Barnett said if you haven’t made vacation plans yet, a trip that involves spending time outside and minimizes time around others might be more advisable. She isn’t against the idea of travel, but said she would be more comfortable seeing people staying away from enclosed spaces for an extended period of time. in other words, not taking a cruise.
“Think about a cruise at a time where we really can get a much larger proportion of our country vaccinated,” she said. “Thinking about where can you get to safely where the rates of COVID-19 are not high, where you can spend lots of time outdoors, and where you can be with people you love safely would be my plan.”
Another area where experts are expressing concern is the presence children under the age of 12 on cruises. Mark Cameron, an associate professor of population and quantitative health sciences at Case Western Reserve University, said family cruises present many uncertainties. Children under the age of 12 are currently not eligible to be vaccinated. Meanwhile, cases are soaring in Florida, a state where families would likely board their cruise. Like Barnett, he recommends looking into cruises that are not departing from Florida.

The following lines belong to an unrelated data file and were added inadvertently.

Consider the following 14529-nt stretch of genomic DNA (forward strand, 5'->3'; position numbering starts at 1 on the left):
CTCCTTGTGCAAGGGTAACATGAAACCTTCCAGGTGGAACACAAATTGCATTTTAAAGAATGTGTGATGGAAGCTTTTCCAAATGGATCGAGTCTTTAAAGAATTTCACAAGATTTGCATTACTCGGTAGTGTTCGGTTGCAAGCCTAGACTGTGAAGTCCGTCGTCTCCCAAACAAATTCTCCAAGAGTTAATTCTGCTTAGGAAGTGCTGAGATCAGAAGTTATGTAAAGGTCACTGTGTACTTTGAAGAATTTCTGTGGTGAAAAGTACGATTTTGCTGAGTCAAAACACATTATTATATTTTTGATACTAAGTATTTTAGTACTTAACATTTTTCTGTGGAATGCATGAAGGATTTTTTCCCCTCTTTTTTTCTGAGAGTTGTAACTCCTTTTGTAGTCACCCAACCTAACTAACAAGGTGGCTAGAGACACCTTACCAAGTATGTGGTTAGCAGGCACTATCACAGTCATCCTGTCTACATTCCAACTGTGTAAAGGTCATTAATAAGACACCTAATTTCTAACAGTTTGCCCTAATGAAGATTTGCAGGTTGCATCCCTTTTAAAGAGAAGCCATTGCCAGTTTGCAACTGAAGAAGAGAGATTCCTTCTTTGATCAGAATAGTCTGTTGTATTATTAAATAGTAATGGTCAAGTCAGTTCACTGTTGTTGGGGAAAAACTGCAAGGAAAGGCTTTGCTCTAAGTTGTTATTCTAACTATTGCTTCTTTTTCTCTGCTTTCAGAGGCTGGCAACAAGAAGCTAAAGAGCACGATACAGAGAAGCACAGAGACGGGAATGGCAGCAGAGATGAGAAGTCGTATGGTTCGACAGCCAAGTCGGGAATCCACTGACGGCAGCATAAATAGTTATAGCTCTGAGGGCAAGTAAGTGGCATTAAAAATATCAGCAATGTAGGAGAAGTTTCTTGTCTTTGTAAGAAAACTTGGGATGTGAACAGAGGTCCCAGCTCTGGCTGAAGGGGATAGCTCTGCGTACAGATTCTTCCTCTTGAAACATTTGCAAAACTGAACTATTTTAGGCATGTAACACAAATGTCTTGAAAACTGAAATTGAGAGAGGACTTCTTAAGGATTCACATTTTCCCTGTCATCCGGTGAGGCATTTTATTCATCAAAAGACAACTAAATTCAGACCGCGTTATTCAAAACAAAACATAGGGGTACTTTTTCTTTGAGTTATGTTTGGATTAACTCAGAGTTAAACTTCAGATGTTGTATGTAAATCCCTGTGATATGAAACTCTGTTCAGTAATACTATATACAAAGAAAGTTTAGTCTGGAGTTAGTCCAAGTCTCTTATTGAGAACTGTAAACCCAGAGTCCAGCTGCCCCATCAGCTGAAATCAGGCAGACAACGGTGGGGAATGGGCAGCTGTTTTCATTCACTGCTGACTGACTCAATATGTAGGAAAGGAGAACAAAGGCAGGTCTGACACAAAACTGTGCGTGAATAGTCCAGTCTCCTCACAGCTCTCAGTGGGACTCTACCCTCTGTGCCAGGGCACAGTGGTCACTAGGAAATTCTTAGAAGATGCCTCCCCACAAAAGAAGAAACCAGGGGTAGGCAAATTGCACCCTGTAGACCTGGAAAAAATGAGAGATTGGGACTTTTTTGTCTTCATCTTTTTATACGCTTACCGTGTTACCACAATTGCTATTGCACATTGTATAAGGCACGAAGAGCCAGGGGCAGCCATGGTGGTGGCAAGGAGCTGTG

“It’s not just the vaccinated adults alongside the unvaccinated adults that could be an issue,” Cameron said. “Sure, vaccinated adults are going to be a very low risk of contracting the virus and be hospitalized for it. But with unvaccinated children it’s a whole different ball game. People who are vaccinated can still spread the virus to others. In the end it’s a highly personal decision.”